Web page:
The wasabi melt actually predated her embrace of veganism, and it’s a recipe she takes particular pride in. “My immigrant parents are super skeptical of any American food. Any time I tried to introduce them to something that wasn’t totally Korean they were like, ‘No, this is too salty, too sweet, this tastes weird,” she says. But a wasabi melt with roast beef was different. “I gave it to my mom and she was like, ‘This is the best sandwich,’ and that stuck with me.” When she went vegan, she wanted to make a sandwich that would get the same reaction, and switched the meat for bulgogi made with soy curls. That sandwich, she says, “ended up being even better.”
Bulgogi Wasabi Melt Recipe
Makes 2 sandwiches
2 tablespoons hummus
11⁄2 teaspoons wasabi powder
2 tablespoons vegan butter
4 slices of your favorite sandwich bread
1 tablespoon extra-virgin olive oil
2 slices vegan cheese
1⁄4 cup julienned red onion
1⁄2 cucumber, sliced lengthwise into 1⁄4-inch-thick slices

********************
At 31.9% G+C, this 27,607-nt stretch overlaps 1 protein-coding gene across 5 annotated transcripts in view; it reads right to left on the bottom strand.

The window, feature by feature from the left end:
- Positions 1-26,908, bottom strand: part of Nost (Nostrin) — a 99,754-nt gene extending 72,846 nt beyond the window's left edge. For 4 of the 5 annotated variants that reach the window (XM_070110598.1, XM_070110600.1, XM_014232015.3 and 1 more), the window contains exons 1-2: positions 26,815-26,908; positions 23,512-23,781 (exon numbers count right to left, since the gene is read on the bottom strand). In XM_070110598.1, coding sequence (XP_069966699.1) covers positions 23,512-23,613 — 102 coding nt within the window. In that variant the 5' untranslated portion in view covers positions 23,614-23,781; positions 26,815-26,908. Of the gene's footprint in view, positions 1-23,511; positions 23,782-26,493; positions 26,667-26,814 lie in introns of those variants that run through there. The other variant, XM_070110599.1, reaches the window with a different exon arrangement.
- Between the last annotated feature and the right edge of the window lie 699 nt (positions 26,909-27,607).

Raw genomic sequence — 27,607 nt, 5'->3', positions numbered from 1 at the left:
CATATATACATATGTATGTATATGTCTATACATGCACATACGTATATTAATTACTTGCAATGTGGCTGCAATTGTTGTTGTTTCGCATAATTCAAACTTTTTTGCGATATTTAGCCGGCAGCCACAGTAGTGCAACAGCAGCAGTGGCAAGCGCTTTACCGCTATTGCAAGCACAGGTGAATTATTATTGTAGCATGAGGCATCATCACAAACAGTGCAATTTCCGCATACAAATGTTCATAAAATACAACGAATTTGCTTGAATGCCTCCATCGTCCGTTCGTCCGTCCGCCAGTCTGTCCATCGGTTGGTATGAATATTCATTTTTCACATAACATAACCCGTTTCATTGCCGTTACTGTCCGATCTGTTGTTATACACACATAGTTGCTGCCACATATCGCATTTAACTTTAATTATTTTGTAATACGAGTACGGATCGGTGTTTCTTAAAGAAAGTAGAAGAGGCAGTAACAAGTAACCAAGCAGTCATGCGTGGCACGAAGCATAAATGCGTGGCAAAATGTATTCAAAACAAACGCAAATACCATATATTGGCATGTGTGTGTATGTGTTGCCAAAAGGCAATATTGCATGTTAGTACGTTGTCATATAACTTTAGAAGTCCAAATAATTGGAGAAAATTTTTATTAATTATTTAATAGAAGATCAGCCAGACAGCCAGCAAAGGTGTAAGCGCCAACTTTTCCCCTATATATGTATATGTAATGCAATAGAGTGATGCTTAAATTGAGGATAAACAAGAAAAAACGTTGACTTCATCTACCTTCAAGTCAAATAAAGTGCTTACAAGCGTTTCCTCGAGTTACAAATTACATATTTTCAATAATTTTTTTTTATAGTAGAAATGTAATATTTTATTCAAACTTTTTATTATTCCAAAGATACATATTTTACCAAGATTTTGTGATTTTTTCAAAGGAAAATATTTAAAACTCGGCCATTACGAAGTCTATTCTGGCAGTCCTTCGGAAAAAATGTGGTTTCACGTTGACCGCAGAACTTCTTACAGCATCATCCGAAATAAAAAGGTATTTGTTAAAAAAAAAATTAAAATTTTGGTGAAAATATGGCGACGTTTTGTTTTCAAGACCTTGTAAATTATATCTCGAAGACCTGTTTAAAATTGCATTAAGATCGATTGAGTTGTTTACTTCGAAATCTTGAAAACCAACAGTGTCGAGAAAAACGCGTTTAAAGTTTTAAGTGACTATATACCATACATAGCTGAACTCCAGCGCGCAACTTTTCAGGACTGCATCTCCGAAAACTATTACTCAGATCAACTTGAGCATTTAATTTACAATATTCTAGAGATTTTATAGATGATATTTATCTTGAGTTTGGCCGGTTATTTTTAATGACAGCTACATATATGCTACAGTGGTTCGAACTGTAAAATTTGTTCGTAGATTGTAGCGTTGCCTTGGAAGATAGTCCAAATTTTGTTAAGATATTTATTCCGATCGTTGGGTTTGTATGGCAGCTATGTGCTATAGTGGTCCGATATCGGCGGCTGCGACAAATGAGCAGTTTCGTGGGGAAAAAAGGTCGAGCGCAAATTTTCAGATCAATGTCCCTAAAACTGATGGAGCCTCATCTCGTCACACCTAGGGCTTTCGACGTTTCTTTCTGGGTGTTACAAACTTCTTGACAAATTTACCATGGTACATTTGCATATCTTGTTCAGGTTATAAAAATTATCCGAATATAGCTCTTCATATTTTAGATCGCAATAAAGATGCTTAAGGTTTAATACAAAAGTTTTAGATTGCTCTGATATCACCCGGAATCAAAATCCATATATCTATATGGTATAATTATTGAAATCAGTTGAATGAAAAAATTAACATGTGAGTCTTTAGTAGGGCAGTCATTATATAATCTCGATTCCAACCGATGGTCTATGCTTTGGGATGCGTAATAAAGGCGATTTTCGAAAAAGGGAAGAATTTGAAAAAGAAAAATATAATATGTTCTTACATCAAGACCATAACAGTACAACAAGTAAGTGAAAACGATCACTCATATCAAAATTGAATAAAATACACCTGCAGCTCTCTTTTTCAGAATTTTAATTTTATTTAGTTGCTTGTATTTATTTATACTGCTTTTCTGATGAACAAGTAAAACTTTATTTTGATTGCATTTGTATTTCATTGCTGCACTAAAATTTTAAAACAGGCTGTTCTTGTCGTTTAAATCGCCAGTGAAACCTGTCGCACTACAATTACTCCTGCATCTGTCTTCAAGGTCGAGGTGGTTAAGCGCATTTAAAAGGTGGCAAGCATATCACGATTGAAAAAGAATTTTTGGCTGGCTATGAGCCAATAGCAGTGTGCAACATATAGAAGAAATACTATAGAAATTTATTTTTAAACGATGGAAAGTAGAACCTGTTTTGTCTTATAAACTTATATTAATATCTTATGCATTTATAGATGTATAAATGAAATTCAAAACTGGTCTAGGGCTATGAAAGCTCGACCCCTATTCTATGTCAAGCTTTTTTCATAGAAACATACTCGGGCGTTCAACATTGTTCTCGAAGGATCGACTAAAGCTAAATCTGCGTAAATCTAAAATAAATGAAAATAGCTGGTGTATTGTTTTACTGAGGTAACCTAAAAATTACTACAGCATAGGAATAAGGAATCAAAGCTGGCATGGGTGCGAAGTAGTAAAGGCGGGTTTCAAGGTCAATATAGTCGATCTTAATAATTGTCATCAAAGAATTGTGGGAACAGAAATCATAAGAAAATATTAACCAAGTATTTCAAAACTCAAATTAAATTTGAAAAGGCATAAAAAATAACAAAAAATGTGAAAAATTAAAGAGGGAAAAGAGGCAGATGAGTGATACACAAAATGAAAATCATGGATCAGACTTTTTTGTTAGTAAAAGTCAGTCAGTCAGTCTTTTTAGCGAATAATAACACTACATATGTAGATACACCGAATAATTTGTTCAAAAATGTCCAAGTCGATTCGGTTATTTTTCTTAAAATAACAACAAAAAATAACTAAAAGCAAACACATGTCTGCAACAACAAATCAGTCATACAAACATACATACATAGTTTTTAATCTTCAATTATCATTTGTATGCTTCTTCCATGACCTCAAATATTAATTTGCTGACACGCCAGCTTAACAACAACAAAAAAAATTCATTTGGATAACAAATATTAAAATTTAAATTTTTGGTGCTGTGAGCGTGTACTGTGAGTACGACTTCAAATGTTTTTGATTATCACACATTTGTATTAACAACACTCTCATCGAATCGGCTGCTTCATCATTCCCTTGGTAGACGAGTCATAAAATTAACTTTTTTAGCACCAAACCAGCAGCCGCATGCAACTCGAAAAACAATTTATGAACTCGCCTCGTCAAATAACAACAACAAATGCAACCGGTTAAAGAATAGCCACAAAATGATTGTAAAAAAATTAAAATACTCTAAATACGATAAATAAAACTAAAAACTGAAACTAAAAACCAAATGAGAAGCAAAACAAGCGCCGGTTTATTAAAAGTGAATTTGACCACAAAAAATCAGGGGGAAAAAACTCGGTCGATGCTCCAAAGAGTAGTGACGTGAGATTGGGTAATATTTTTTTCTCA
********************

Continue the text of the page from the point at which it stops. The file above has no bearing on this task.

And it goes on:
1 cup cooked bulgogi (see below)
Step 1: In a small bowl, mix together the hummus and wasabi powder.
Step 2: Spread the vegan butter onto one side of each slice of bread. Spread the wasabi hummus on the other side of each slice of bread.
Step 3: In a large nonstick skillet, heat the olive oil over medium-low. Place two slices of bread, butter-side down, into the pan. To each slice, quickly add 1 slice of vegan cheese, a few slivers of red onion, two slices of cucumber, and a ½ cup of bulgogi.
Step 4: Top the sandwiches with the other slices of bread, butter-side up. Press down on the sandwiches with a spatula. Cover the pan with a lid and let the sandwiches cook until the bottoms are golden brown, 3 to 4 minutes. Gently flip the sandwiches and repeat, until both sides are golden brown.
1 cup soy curls
3 to 4 dried shiitake mushrooms
1⁄2 cup Omma’s Korean BBQ Sauce (see below)
1 scallion, cut into 2- to 3-inch lengths
1⁄4 red onion, julienned
1⁄4 cup chopped green bell pepper
Oil for grilling
1⁄2 tablespoon sesame oil
1 teaspoon toasted sesame seeds
Step 1: Soak the soy curls in water for at least 1 hour. Drain and squeeze out any excess liquid. At the same time, soak the shiitake mushrooms to rehydrate, then chop.
Step 2: In a large zip-top plastic bag or reusable silicone bag, place the soy curls, shiitakes, barbecue sauce, scallions, red onion, and bell pepper. Make sure all the soy curls are submerged in the sauce. Place the bag in the refrigerator and marinate for at least 4 hours or up to 24 hours.